How to Install and Use WhatsApp on a Linux Desktop
WhatsApp is a messaging app that is available for Android, iOS, Windows, and macOS. Due to the lack of an official WhatsApp client for Linux, users have been left wondering if they can use WhatsApp on a Linux desktop.
Yes, the simple answer is yes. Although you can run WhatsApp on an Android emulator, there must be a better approach that does not need emulation. As a result, in this post, we will go through how to utilize WhatsApp on Linux.
1. Using the Web Version of WhatsApp
If you don’t need a separate software to use WhatsApp on Linux, WhatsApp Web, an official web client that runs within a browser, would suffice. Go to web.whatsapp.com to get started.
Launch WhatsApp on your smartphone and hit the three-dot symbol in the top-right corner. Scan the QR code shown on the Linux desktop and choose Linked Devices > Link a Device.
WhatsApp will load your messages instantly and display them in a simplified interface, with contacts on the left and a chat window on the right.
While you won’t be able to make calls or join video conferences, WhatsApp Web is still useful if you want quick access to your messages on a Linux desktop.
Please keep in mind that this is the only official method to use WhatsApp on Linux. Other approaches discussed in the next sections make use of third-party clients created by Linux app developers.
2. Using Third-Party WhatsApp Clients
Several unauthorized WhatsApp applications have been produced throughout the years thanks to the open-source software community. It’s worth noting that, like WhatsApp Online, you won’t be able to make calls using these desktop applications since they just serve as a wrapper for WhatsApp’s web version.
WhatsDesk is, unsurprisingly, an unofficial WhatsApp desktop client. All major Linux distributions, including Debian, Ubuntu, Arch Linux, and Fedora, are supported by the app.
To begin, install WhatsDesk on your machine by performing the relevant instructions shown below.
WhatsDesk is accessible as a snap package, and it can be installed on any machine that supports snap, regardless of operating system. Please keep in mind that you must first install snap on your system before running the following command:
sudo snap install whatsdesk
On Arch Linux, you may install the software using an AUR helper such as Yay:
yay -S whatsdesk
Launch the program from the Applications menu after it has been installed. At first look, you’ll see a QR code and some instructions for logging in.
To begin, launch WhatsApp on your smartphone and choose the three-dot menu symbol. Then, go to Linked Devices and click Link a Device.
Once you scan the QR code on your desktop, all of your conversations will show on WhatsDesk, just as they do on WhatsApp Web.
Franz is a messaging platform that allows you to manage your discussions on WhatsApp, Messenger, Telegram, and Slack. Franz also supports a number of additional services, including but not limited to HipChat and Hangouts.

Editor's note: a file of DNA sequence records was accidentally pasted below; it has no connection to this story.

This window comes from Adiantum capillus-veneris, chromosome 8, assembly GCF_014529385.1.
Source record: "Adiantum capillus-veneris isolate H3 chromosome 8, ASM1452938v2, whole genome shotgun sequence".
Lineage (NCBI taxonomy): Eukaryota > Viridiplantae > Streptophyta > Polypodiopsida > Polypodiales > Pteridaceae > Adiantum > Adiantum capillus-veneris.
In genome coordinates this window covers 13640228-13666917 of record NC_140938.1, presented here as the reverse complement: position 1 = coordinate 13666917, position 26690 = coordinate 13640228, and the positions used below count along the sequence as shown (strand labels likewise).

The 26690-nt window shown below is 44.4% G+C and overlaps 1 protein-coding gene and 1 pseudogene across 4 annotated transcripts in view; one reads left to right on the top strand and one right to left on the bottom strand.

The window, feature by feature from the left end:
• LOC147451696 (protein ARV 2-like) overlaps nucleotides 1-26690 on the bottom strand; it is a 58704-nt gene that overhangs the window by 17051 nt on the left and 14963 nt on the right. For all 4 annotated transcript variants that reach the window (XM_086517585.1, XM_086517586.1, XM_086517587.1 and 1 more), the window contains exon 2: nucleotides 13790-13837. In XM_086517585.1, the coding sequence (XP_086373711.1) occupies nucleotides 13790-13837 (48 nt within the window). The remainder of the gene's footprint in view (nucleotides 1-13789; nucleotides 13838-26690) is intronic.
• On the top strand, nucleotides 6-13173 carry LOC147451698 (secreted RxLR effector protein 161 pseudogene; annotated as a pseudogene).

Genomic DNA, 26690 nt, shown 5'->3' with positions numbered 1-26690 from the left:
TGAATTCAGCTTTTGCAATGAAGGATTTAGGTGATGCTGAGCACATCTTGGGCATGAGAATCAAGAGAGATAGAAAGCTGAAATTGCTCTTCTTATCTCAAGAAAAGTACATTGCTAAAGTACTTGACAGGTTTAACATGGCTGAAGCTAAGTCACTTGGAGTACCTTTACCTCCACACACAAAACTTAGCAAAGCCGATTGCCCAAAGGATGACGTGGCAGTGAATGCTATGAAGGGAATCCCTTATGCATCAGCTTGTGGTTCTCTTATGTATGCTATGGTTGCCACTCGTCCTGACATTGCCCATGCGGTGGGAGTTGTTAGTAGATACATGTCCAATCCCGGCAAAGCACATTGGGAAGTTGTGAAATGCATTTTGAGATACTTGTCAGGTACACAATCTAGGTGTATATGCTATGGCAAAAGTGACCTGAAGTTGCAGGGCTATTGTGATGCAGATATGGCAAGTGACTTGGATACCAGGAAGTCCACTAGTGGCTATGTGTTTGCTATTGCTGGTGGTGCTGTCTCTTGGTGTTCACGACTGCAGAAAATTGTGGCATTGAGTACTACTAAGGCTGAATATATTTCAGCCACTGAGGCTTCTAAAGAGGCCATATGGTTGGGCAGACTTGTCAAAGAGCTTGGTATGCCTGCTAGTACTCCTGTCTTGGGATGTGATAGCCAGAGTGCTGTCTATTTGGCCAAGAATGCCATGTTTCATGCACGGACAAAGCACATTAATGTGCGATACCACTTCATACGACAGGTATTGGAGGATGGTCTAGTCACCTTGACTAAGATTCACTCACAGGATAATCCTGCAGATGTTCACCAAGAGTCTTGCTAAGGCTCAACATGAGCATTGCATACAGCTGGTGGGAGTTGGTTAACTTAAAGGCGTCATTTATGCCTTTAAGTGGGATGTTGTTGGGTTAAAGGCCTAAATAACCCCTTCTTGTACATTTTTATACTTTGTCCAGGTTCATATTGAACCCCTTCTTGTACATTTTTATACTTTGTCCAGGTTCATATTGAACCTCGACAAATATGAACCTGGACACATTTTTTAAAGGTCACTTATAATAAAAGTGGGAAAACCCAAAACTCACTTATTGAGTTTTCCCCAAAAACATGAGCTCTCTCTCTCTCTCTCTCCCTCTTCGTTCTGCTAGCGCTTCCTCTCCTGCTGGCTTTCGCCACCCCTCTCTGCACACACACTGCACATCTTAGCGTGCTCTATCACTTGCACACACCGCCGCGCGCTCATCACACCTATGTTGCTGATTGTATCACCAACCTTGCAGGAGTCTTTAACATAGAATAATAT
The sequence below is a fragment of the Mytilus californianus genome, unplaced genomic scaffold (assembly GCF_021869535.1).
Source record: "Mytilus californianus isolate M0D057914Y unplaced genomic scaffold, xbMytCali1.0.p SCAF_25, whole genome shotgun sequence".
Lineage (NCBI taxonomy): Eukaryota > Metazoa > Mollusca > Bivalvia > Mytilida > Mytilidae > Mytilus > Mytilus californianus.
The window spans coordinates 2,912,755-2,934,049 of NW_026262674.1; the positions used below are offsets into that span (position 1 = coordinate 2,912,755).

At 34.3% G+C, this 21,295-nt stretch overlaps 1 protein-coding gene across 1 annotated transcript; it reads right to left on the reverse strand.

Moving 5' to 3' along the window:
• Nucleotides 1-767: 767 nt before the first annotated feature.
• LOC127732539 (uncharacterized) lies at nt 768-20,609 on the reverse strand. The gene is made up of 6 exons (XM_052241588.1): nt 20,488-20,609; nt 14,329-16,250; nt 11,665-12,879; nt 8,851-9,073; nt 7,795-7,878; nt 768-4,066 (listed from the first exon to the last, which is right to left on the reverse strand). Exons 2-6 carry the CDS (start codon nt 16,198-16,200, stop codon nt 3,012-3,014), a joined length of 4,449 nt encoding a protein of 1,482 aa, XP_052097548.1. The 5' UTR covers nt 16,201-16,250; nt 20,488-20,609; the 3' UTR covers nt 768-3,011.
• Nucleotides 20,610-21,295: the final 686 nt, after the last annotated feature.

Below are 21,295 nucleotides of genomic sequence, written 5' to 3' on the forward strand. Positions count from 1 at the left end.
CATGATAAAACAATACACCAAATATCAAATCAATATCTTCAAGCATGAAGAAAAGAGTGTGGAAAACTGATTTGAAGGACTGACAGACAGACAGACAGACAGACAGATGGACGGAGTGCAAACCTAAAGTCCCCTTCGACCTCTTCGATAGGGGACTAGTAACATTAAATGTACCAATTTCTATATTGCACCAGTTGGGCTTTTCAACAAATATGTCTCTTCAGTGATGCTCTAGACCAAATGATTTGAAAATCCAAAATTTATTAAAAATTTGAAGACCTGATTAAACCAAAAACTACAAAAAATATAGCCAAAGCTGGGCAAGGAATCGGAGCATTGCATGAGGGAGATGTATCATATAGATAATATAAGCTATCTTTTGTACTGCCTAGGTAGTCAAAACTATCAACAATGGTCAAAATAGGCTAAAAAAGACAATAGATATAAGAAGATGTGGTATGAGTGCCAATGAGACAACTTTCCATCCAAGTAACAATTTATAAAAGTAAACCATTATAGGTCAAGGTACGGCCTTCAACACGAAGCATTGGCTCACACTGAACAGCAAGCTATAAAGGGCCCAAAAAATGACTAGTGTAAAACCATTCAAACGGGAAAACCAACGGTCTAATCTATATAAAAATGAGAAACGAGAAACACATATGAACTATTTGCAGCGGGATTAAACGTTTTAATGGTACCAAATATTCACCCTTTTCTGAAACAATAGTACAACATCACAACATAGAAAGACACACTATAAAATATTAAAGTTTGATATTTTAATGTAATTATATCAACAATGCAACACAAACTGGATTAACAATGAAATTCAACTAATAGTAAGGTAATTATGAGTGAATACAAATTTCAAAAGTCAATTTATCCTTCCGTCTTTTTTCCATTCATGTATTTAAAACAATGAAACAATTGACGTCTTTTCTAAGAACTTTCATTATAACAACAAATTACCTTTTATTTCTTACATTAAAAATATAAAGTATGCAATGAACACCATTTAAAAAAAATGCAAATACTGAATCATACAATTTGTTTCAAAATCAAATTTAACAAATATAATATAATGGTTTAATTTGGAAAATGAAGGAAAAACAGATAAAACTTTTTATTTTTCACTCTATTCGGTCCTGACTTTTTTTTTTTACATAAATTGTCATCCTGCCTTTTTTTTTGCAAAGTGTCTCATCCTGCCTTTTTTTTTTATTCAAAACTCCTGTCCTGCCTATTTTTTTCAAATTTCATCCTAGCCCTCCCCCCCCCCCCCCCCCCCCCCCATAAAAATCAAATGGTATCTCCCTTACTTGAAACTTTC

To begin, you must install Franz on your machine. Navigate to the Franz download page and choose the AppImage download from the list of available alternatives. Simply double-click the downloaded file to activate Franz.
For Ubuntu and Debian users, the Franz DEB package is also available. To install the software, first download it to a suitable location. Then, using cd, travel to the directory and execute the following command to install Franz:
sudo dpkg -i franz-*.deb
In addition to the AppImage, Arch Linux users may get Franz from the AUR by typing Yay:
yay -S franz
Launch Franz from the Applications menu or the terminal after installation. When you launch the app, you’ll be given the choice to log in or create a free account. Create an account if you’re new to Franz by clicking Create a free account. If not, click Login to your account and enter your account credentials.
To continue with establishing an account, enter your information in the respective areas and click Create Account. Franz will now inquire as to which services you want to link. To proceed, choose WhatsApp and click Let’s go.
Franz will open the WhatsApp Web window and show the QR code automatically. Scan the QR code with your smartphone by going to WhatsApp and pressing on the three-dot symbol, then Linked Devices > Link a Device.
Your messages and conversations will begin to load in the same manner as WhatsApp Web. The contacts view is on the left, while the chatbox is on the right.
You may connect additional services to Franz in addition to WhatsApp by clicking on the Plus symbol in the bottom-left corner of the screen.
3. Running WhatsApp on an Android Emulator
If none of the aforementioned ways work for you, you may try installing WhatsApp on an emulator; however, this should be your last choice. You may use Anbox or Genymotion to install WhatsApp on an Android computer running Linux.
It’s worth noting that logging in to WhatsApp using an emulator will lock you out of your smartphone account. This is mostly due to the fact that running WhatsApp on an Android emulator is the same as running it on an actual Android device, and WhatsApp only enables you to use the program on a single device at a time.
Access Your WhatsApp Chats on Linux
Nobody wants to turn to their smartphone while working on a computer only to check emails or new messages. On Linux, you may view your WhatsApp messages on the desktop by using WhatsApp Web or third-party desktop programs such as Franz and WhatsDesk.
If you consider yourself a Linux power user and prefer to execute most operations via the command line, you may try WhatsCLI, a terminal-based WhatsApp client that includes the majority of the capabilities included in the standard WhatsApp program.
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